Three-dimensional (3D) Optical Imaging with Quantitative Phase

Optical Physics Seminar: Shan Shan Kou


Room 760, Level 7, David Caro (Pyhsics) Building

The University of Melbourne


Monday 20th August 2.15pm

More Information:

Dr Shan Shan Kou

School of Physics, The University of Melbourne


Little is known about the response of live cells to external
stimuli. Such dynamic structural and morphological information will permit
access to unprecedented biomedical data that can improve our understanding of
complex cellular mechanisms such as their death and degeneration, metabolic
activity, drug reactions, etc.  This capability will, therefore, open
doors to the development of new therapeutic approaches. Quantitative phase
imaging (QPI), which converts spatial phase variations into intensity contrast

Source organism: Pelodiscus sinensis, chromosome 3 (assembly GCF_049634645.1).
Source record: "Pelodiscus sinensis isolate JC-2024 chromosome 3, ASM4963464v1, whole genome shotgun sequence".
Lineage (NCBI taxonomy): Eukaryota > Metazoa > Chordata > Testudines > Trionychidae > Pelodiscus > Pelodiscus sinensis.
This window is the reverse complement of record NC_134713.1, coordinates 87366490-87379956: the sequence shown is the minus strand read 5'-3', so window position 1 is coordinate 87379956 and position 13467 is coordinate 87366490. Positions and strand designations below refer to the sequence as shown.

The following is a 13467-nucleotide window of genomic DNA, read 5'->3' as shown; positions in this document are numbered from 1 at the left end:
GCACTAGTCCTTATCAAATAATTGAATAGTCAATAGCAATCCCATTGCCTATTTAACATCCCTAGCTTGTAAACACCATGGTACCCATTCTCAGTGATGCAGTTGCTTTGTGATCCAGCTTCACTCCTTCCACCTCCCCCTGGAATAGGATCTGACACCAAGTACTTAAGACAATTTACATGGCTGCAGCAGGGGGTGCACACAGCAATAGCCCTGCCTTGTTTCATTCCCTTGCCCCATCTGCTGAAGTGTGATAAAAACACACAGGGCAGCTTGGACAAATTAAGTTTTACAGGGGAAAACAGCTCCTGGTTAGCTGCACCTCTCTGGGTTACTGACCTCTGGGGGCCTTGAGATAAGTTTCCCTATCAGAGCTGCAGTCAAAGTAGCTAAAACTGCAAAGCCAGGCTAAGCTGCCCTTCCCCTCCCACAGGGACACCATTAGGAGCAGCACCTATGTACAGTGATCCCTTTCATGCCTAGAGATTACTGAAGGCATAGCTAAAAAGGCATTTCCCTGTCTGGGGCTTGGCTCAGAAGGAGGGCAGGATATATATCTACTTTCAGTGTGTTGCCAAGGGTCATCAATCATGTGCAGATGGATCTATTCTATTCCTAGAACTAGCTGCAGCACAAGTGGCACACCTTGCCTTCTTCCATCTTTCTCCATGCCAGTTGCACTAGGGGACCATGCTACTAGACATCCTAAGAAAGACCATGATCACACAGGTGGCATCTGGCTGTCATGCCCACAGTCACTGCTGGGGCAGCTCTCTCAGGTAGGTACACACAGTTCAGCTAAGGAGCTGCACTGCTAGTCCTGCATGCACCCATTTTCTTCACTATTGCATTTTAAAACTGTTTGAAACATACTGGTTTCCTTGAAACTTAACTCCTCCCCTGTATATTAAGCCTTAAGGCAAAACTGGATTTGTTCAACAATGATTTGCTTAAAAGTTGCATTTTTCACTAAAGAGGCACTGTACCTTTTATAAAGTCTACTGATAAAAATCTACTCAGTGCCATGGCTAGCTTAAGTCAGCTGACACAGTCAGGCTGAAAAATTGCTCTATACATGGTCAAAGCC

and provides sensitivity down to nanometers, is a perfect candidate to
complement fluorescence techniques at a comparable spatial resolution. To date,
however, capabilities for obtaining quantitative metrology in QPI, especially
3D data, are limited. Methods for improving 3D imaging performance in QPI
include tomography by introducing spatial rotations, or sectioning from
coherence gating. Rotation is more suitable for coherent systems such as
holography, while sectioning is better suited to partially coherent systems
such as the differential interference (DIC) microscope.

In this presentation, I will provide an overview of these
recent developments, with particular focus on a few novel techniques that will
underpin the final goal of “super-resolved” 3D microscopy.

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